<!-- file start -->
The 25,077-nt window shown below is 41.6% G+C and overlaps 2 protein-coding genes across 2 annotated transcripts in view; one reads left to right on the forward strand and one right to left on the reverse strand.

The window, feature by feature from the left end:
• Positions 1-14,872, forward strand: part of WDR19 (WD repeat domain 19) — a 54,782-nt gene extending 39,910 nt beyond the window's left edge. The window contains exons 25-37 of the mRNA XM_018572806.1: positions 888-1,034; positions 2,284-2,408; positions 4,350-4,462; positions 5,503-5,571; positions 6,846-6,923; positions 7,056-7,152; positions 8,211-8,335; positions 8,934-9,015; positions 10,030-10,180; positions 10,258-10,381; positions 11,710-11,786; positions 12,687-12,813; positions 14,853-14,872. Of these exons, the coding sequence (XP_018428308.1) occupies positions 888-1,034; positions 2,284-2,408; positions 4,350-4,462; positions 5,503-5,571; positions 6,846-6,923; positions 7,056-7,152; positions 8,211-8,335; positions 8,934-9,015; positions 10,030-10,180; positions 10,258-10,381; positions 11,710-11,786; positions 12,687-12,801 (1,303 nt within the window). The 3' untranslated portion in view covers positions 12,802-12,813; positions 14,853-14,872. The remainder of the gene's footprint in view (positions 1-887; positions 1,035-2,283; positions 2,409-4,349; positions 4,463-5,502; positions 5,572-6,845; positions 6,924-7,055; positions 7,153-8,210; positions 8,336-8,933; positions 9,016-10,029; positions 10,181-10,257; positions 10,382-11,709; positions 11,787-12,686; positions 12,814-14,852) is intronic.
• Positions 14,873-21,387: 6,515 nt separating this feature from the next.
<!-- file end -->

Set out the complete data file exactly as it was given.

The 25,077-nt window shown below is 41.6% G+C and overlaps 2 protein-coding genes across 2 annotated transcripts in view; one reads left to right on the forward strand and one right to left on the reverse strand.

The window, feature by feature from the left end:
• Positions 1-14,872, forward strand: part of WDR19 (WD repeat domain 19) — a 54,782-nt gene extending 39,910 nt beyond the window's left edge. The window contains exons 25-37 of the mRNA XM_018572806.1: positions 888-1,034; positions 2,284-2,408; positions 4,350-4,462; positions 5,503-5,571; positions 6,846-6,923; positions 7,056-7,152; positions 8,211-8,335; positions 8,934-9,015; positions 10,030-10,180; positions 10,258-10,381; positions 11,710-11,786; positions 12,687-12,813; positions 14,853-14,872. Of these exons, the coding sequence (XP_018428308.1) occupies positions 888-1,034; positions 2,284-2,408; positions 4,350-4,462; positions 5,503-5,571; positions 6,846-6,923; positions 7,056-7,152; positions 8,211-8,335; positions 8,934-9,015; positions 10,030-10,180; positions 10,258-10,381; positions 11,710-11,786; positions 12,687-12,801 (1,303 nt within the window). The 3' untranslated portion in view covers positions 12,802-12,813; positions 14,853-14,872. The remainder of the gene's footprint in view (positions 1-887; positions 1,035-2,283; positions 2,409-4,349; positions 4,463-5,502; positions 5,572-6,845; positions 6,924-7,055; positions 7,153-8,210; positions 8,336-8,933; positions 9,016-10,029; positions 10,181-10,257; positions 10,382-11,709; positions 11,787-12,686; positions 12,814-14,852) is intronic.
• Positions 14,873-21,387: 6,515 nt separating this feature from the next.